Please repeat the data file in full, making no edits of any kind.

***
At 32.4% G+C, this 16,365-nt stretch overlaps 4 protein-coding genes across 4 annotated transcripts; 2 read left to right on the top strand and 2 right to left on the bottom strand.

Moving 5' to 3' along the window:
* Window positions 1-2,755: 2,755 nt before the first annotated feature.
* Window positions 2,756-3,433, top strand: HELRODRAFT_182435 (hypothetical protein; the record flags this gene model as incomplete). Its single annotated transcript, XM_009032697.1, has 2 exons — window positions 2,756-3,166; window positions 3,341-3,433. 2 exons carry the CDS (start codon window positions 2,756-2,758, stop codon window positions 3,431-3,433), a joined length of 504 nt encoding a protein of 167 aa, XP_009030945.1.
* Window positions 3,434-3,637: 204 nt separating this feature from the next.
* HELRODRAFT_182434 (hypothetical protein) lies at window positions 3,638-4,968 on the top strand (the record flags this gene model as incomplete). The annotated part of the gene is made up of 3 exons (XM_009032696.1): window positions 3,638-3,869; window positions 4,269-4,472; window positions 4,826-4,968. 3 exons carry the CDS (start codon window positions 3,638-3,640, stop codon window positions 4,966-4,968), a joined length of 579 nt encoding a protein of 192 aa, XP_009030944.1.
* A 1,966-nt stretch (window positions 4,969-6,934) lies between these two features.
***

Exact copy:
At 32.4% G+C, this 16,365-nt stretch overlaps 4 protein-coding genes across 4 annotated transcripts; 2 read left to right on the top strand and 2 right to left on the bottom strand.

Moving 5' to 3' along the window:
* Window positions 1-2,755: 2,755 nt before the first annotated feature.
* Window positions 2,756-3,433, top strand: HELRODRAFT_182435 (hypothetical protein; the record flags this gene model as incomplete). Its single annotated transcript, XM_009032697.1, has 2 exons — window positions 2,756-3,166; window positions 3,341-3,433. 2 exons carry the CDS (start codon window positions 2,756-2,758, stop codon window positions 3,431-3,433), a joined length of 504 nt encoding a protein of 167 aa, XP_009030945.1.
* Window positions 3,434-3,637: 204 nt separating this feature from the next.
* HELRODRAFT_182434 (hypothetical protein) lies at window positions 3,638-4,968 on the top strand (the record flags this gene model as incomplete). The annotated part of the gene is made up of 3 exons (XM_009032696.1): window positions 3,638-3,869; window positions 4,269-4,472; window positions 4,826-4,968. 3 exons carry the CDS (start codon window positions 3,638-3,640, stop codon window positions 4,966-4,968), a joined length of 579 nt encoding a protein of 192 aa, XP_009030944.1.
* A 1,966-nt stretch (window positions 4,969-6,934) lies between these two features.